A sequence that does not converge is said to diverge. This is the definition of divergent sequence. So asking, “does this sequence diverge?” is automatically answered when you answer the question, “does this sequence converge?”. Your first series does not converge, i.e. it diverges, so your proposed number $S$ does not exist.
Recall that a series is just a sequence of partial sums, and the order of terms in a series does matter unless there are either finitely many positive or finitely many negative terms.
Your first series is known as Grandi’s Series, by the way.
I always find it useful to think of a series as a limit of a sequence of partial sums, which is discussed in the introduction to the Wikipedia entry on series. So what the series $$1-1+1-1...$$ really is, is the limit if it exists, as $n \to \infty$ of the sequence (of partial sums): $(1,0,1,0,1,0,...)$. Clearly this sequence, which "is basically" your series, does not converge, i.e. it diverges.
Note that the above series is not the same as $$-1+1-1+1-...,$$ whose corresponding sequence of partial sums is $(-1,0,-1,0,-1,0,...)$, which is different to the previous sequence. [It is true that this series/sequence of partial sums diverges because again, the sequence of partial sums does not converge to anything.]
In other words, in a series, the order of terms matters.
Furthermore, there is in fact a theorem called the Riemann Series Theorem, which states that for any number $L$, the terms of a conditionally convergent series can be rearranged so that the series is equal to $L$. For example, this says that you can rearrange the terms in the sum of the alternating harmonic series to make the sum equal to any number, including very large negative or very large positive numbers. Personally I find this fact remarkable. This is proven in Rudin's PMA Theorem $3.54$.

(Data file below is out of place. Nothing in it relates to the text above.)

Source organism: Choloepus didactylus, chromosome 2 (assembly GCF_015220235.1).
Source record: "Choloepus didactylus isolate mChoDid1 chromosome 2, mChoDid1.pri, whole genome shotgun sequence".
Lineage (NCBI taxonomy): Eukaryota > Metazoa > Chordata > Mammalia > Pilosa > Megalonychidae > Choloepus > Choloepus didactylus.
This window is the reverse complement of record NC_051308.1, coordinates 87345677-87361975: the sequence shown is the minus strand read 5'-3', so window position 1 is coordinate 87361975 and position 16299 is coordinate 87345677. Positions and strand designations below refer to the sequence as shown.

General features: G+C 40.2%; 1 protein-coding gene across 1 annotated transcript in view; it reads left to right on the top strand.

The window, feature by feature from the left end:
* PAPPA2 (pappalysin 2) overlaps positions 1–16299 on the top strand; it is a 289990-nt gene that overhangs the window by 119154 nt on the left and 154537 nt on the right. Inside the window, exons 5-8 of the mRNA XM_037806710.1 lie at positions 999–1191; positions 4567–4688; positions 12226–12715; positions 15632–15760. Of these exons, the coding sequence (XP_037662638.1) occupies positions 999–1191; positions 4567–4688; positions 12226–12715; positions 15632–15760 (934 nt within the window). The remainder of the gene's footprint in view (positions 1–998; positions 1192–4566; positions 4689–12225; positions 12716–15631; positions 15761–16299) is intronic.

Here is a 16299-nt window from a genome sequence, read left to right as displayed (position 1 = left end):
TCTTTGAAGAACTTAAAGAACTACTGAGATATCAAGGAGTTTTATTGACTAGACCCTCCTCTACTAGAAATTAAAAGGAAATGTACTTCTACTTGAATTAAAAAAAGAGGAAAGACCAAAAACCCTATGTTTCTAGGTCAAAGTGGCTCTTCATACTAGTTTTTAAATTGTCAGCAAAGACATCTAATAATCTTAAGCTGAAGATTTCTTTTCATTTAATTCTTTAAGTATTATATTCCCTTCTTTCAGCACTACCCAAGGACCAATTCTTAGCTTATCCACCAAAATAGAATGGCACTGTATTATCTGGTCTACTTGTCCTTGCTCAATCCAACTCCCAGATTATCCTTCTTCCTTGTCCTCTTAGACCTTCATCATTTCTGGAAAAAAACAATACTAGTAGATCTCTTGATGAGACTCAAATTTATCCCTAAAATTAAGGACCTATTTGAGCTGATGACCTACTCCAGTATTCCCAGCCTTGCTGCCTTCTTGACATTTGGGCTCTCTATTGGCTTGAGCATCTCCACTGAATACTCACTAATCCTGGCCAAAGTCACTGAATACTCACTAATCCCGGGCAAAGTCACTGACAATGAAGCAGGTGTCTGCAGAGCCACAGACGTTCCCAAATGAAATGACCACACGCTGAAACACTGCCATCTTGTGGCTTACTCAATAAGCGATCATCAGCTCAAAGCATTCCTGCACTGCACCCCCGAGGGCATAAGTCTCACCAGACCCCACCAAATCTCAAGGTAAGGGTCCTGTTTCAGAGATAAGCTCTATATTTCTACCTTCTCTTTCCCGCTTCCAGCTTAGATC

And whilst Grandi’s Series does not converge in the usual sense with partial sums, there are non-standard summation methods under which it converges: See: https://en.m.wikipedia.org/wiki/Summation_of_Grandi%27s_series
It is clear that the Cesàro Sum of Grandi’s series converges to $\frac12$ and you could also look into the Abel Sum and other methods of summing the series if you want...
Now to answer some of your questions:
"...but I have all kinds of manipulations of this series and there are ways of making this series take really any value you choose." This is false: no Grandi's series does not converge, and in fact it is easy to see that no rearrangement of Grandi's series converges.
"This suggests that its value is undefined, but is it finite or would it be considered convergent?" I think the term you're looking for is "bounded", and yes, Grandi's series is bounded. Obviously, some rearrangements of Grandi's series will be unbounded, e.g. $-1+1+1-1+1+1-1+1+1-1...$ will tend to $+ \infty$, thus being an unbounded sequence of partial sums.
I haven't spent much time thinking about the second part of your question: the sine/cosine stuff, but I get the feeling that my answer can be applied to that as well... in fact, it is answered by: https://en.wikipedia.org/wiki/Integral_test_for_convergence , which says that a series converges $ \iff$ it's corresponding integral converges, so long as the series and the integral have the same limits. So really, it's the contrapositive to this theorem that answers the second half of your question.